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Hoffmann, R. A wiki for the life sciences where authorship matters. Nature Genetics (2008)
 
 
 
 
 

An activation-responsive element in single C motif-1/lymphotactin promoter is a site of constitutive and inducible DNA-protein interactions involving nuclear factor of activated T cell.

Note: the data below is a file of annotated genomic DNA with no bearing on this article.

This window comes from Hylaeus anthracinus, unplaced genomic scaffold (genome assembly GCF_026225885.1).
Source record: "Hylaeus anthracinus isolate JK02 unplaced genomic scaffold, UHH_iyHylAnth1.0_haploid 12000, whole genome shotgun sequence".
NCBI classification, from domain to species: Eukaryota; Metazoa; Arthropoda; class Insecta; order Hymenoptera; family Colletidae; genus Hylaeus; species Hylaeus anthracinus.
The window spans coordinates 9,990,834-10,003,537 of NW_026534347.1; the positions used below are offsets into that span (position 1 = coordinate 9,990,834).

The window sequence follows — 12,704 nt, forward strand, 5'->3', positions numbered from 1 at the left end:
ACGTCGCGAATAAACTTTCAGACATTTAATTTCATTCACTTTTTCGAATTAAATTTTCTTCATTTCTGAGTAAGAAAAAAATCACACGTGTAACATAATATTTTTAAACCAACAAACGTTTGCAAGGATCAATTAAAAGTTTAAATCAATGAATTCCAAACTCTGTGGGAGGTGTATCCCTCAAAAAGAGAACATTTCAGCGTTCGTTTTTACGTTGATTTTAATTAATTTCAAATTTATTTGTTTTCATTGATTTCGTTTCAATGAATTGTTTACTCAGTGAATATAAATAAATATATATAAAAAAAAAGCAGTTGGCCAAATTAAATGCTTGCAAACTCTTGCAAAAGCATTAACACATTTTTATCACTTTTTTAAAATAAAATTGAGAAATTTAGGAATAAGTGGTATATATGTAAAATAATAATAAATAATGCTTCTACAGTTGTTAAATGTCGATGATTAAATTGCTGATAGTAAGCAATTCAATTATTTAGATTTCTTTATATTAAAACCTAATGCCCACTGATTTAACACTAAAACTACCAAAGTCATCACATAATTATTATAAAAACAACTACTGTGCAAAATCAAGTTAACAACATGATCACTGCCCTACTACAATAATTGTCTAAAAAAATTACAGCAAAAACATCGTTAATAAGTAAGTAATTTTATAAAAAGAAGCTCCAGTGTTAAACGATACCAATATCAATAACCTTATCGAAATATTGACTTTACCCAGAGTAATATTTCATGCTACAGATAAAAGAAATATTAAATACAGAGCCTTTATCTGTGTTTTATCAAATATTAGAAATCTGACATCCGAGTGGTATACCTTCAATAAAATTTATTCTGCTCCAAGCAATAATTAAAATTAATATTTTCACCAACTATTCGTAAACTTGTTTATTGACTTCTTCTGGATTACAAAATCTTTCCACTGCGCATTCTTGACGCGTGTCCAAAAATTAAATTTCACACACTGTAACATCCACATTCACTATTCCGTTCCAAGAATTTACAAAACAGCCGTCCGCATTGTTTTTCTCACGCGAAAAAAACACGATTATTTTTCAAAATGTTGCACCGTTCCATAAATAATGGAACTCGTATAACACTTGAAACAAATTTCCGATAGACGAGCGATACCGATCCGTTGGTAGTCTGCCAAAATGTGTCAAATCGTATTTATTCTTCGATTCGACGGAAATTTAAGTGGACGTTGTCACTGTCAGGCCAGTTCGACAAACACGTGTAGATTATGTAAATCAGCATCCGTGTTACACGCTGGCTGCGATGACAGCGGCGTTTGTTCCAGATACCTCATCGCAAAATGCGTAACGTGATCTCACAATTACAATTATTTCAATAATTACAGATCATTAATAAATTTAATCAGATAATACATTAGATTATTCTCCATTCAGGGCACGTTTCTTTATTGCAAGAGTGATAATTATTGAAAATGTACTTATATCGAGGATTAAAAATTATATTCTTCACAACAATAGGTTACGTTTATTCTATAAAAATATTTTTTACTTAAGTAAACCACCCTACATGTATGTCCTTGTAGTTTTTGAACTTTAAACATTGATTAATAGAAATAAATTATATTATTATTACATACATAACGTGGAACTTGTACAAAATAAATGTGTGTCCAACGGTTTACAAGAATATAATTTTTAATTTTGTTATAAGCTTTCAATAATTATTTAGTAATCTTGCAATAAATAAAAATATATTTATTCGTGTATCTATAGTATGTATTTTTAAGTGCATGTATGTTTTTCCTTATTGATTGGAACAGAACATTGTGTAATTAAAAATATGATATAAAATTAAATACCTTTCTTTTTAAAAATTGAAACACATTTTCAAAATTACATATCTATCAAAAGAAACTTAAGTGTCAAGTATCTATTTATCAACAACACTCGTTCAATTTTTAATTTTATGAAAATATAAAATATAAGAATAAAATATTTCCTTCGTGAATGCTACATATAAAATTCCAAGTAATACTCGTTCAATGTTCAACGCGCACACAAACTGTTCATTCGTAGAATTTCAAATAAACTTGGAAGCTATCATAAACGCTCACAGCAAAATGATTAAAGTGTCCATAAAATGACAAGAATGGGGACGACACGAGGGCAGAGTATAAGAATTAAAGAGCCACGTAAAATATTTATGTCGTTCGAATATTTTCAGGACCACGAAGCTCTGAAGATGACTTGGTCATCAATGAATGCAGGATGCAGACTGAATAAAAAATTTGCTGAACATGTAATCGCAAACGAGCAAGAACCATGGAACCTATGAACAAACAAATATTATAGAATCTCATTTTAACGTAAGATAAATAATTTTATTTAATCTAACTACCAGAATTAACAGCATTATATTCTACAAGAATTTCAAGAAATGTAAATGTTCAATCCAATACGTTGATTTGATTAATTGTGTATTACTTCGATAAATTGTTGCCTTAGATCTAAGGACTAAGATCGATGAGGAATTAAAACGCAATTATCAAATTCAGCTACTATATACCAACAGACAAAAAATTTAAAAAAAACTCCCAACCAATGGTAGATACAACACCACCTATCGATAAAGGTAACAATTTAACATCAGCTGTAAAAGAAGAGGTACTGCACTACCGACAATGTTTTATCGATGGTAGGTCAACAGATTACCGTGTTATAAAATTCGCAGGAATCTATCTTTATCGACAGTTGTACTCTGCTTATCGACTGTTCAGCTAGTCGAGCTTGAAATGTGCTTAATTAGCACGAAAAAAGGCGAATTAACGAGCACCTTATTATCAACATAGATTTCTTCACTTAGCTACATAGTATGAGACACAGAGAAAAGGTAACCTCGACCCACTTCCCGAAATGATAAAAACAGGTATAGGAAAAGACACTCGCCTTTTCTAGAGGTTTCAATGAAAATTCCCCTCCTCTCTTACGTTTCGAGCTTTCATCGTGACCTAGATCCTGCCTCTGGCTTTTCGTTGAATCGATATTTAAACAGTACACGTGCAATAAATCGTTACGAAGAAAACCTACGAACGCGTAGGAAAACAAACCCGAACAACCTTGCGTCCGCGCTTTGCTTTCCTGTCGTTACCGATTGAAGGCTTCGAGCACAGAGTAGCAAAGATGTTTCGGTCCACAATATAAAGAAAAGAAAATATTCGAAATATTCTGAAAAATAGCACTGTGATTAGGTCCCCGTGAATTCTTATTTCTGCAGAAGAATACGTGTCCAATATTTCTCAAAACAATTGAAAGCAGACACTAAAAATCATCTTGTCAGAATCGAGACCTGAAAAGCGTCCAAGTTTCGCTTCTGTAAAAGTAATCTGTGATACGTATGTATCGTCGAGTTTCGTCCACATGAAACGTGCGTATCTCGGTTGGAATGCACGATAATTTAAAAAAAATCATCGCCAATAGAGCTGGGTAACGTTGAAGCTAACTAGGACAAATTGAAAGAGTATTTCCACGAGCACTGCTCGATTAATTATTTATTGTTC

Single C motif-1 (SCM-1)/lymphotactin is a C-type chemokine whose expression is activation dependent, cyclosporin A sensitive and restricted to CD8+ T cells, double-negative thymocytes, gammadelta-type T cells, and NK cells. In humans, there are two highly homologous genes encoding SCM-1alpha and SCM-1beta. Here we examined the regulatory mechanism of the SCM-1 genes. The luciferase reporter gene under the control of the 5' flanking region of 0.7 kb was strongly induced upon activation with anti-CD3 or PHA plus PMA only in SCM-1-producer T cell lines through a cyclosporin A-sensitive mechanism. An element termed E1 located at -108 to -95 nt relative to the major transcription start site was found to be critical for the promoter activity. In electrophoretic mobility shift assays using the E1 oligonucleotide as probe, nuclear extracts from unstimulated T and B cell lines formed a constitutive complex termed complex I, while nuclear extracts from stimulated SCM-1-producer T cell lines formed a higher mobility complex termed complex II with a concomitant decrease in complex I. The shift from complex I to complex II seen only in SCM-1-producer T cell lines upon activation was completely suppressed by cyclosporin A. Both complexes were critically dependent on the NF-AT core sequence TTTCC in the E1 element and were partially supershifted by anti-NF-ATp. One-hybrid assays in yeast isolated NF-ATp as an E1 binding protein, and transfection of NF-ATp into T and B cell lines strongly enhanced the activation-dependent SCM-1 promoter activity. Collectively, a unique mechanism involving NF-ATp appears to regulate the cell type-specific and activation-dependent expression of the SCM-1 genes.[1]

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